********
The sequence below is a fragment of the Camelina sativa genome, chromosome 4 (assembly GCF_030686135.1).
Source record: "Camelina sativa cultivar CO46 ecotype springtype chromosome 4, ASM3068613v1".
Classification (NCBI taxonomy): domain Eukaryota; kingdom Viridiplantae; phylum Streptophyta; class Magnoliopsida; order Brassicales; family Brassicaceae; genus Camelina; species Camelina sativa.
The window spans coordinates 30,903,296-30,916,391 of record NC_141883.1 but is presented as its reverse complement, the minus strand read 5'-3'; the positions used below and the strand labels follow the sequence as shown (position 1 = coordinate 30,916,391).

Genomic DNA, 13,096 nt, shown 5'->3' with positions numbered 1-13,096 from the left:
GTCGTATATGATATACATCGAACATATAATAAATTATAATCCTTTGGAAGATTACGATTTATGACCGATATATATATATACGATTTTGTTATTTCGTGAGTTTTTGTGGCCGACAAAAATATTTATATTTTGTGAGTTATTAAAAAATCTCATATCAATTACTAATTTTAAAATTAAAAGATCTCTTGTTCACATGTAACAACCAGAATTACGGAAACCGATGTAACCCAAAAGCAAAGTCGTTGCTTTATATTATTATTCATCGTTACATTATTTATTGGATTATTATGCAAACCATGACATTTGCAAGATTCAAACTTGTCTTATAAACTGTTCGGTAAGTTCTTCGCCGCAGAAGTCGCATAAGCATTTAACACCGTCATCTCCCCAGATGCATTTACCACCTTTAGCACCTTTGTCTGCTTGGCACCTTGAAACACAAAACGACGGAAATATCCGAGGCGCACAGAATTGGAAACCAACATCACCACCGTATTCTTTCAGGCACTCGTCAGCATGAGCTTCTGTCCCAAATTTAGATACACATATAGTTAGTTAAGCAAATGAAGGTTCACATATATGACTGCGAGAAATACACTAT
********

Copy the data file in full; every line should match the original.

The sequence below is a fragment of the Camelina sativa genome, chromosome 4 (assembly GCF_030686135.1).
Source record: "Camelina sativa cultivar CO46 ecotype springtype chromosome 4, ASM3068613v1".
Classification (NCBI taxonomy): domain Eukaryota; kingdom Viridiplantae; phylum Streptophyta; class Magnoliopsida; order Brassicales; family Brassicaceae; genus Camelina; species Camelina sativa.
The window spans coordinates 30,903,296-30,916,391 of record NC_141883.1 but is presented as its reverse complement, the minus strand read 5'-3'; the positions used below and the strand labels follow the sequence as shown (position 1 = coordinate 30,916,391).

Genomic DNA, 13,096 nt, shown 5'->3' with positions numbered 1-13,096 from the left:
GTCGTATATGATATACATCGAACATATAATAAATTATAATCCTTTGGAAGATTACGATTTATGACCGATATATATATATACGATTTTGTTATTTCGTGAGTTTTTGTGGCCGACAAAAATATTTATATTTTGTGAGTTATTAAAAAATCTCATATCAATTACTAATTTTAAAATTAAAAGATCTCTTGTTCACATGTAACAACCAGAATTACGGAAACCGATGTAACCCAAAAGCAAAGTCGTTGCTTTATATTATTATTCATCGTTACATTATTTATTGGATTATTATGCAAACCATGACATTTGCAAGATTCAAACTTGTCTTATAAACTGTTCGGTAAGTTCTTCGCCGCAGAAGTCGCATAAGCATTTAACACCGTCATCTCCCCAGATGCATTTACCACCTTTAGCACCTTTGTCTGCTTGGCACCTTGAAACACAAAACGACGGAAATATCCGAGGCGCACAGAATTGGAAACCAACATCACCACCGTATTCTTTCAGGCACTCGTCAGCATGAGCTTCTGTCCCAAATTTAGATACACATATAGTTAGTTAAGCAAATGAAGGTTCACATATATGACTGCGAGAAATACACTAT